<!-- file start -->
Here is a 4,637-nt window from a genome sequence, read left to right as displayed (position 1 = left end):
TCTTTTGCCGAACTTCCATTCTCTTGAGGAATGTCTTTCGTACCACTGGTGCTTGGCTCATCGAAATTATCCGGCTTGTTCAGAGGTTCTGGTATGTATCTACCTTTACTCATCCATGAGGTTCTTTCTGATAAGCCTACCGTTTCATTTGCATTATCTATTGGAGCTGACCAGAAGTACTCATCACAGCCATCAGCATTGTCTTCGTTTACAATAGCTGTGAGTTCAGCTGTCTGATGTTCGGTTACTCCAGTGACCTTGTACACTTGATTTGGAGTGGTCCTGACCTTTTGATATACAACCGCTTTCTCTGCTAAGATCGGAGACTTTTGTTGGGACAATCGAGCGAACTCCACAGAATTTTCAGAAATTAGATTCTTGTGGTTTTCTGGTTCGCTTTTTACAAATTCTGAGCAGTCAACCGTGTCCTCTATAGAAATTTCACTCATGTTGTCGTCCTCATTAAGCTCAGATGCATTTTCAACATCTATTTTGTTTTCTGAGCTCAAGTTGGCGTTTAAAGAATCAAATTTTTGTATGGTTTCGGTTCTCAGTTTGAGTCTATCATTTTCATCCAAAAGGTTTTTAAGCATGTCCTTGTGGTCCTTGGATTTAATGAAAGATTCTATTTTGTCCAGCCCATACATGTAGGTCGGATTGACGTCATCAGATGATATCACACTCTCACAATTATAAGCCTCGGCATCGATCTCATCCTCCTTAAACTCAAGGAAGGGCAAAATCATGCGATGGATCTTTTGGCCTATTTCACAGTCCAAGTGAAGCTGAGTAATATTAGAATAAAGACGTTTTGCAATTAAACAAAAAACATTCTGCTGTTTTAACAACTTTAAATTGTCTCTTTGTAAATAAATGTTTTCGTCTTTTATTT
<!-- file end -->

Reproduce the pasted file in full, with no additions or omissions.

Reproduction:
Here is a 4,637-nt window from a genome sequence, read left to right as displayed (position 1 = left end):
TCTTTTGCCGAACTTCCATTCTCTTGAGGAATGTCTTTCGTACCACTGGTGCTTGGCTCATCGAAATTATCCGGCTTGTTCAGAGGTTCTGGTATGTATCTACCTTTACTCATCCATGAGGTTCTTTCTGATAAGCCTACCGTTTCATTTGCATTATCTATTGGAGCTGACCAGAAGTACTCATCACAGCCATCAGCATTGTCTTCGTTTACAATAGCTGTGAGTTCAGCTGTCTGATGTTCGGTTACTCCAGTGACCTTGTACACTTGATTTGGAGTGGTCCTGACCTTTTGATATACAACCGCTTTCTCTGCTAAGATCGGAGACTTTTGTTGGGACAATCGAGCGAACTCCACAGAATTTTCAGAAATTAGATTCTTGTGGTTTTCTGGTTCGCTTTTTACAAATTCTGAGCAGTCAACCGTGTCCTCTATAGAAATTTCACTCATGTTGTCGTCCTCATTAAGCTCAGATGCATTTTCAACATCTATTTTGTTTTCTGAGCTCAAGTTGGCGTTTAAAGAATCAAATTTTTGTATGGTTTCGGTTCTCAGTTTGAGTCTATCATTTTCATCCAAAAGGTTTTTAAGCATGTCCTTGTGGTCCTTGGATTTAATGAAAGATTCTATTTTGTCCAGCCCATACATGTAGGTCGGATTGACGTCATCAGATGATATCACACTCTCACAATTATAAGCCTCGGCATCGATCTCATCCTCCTTAAACTCAAGGAAGGGCAAAATCATGCGATGGATCTTTTGGCCTATTTCACAGTCCAAGTGAAGCTGAGTAATATTAGAATAAAGACGTTTTGCAATTAAACAAAAAACATTCTGCTGTTTTAACAACTTTAAATTGTCTCTTTGTAAATAAATGTTTTCGTCTTTTATTT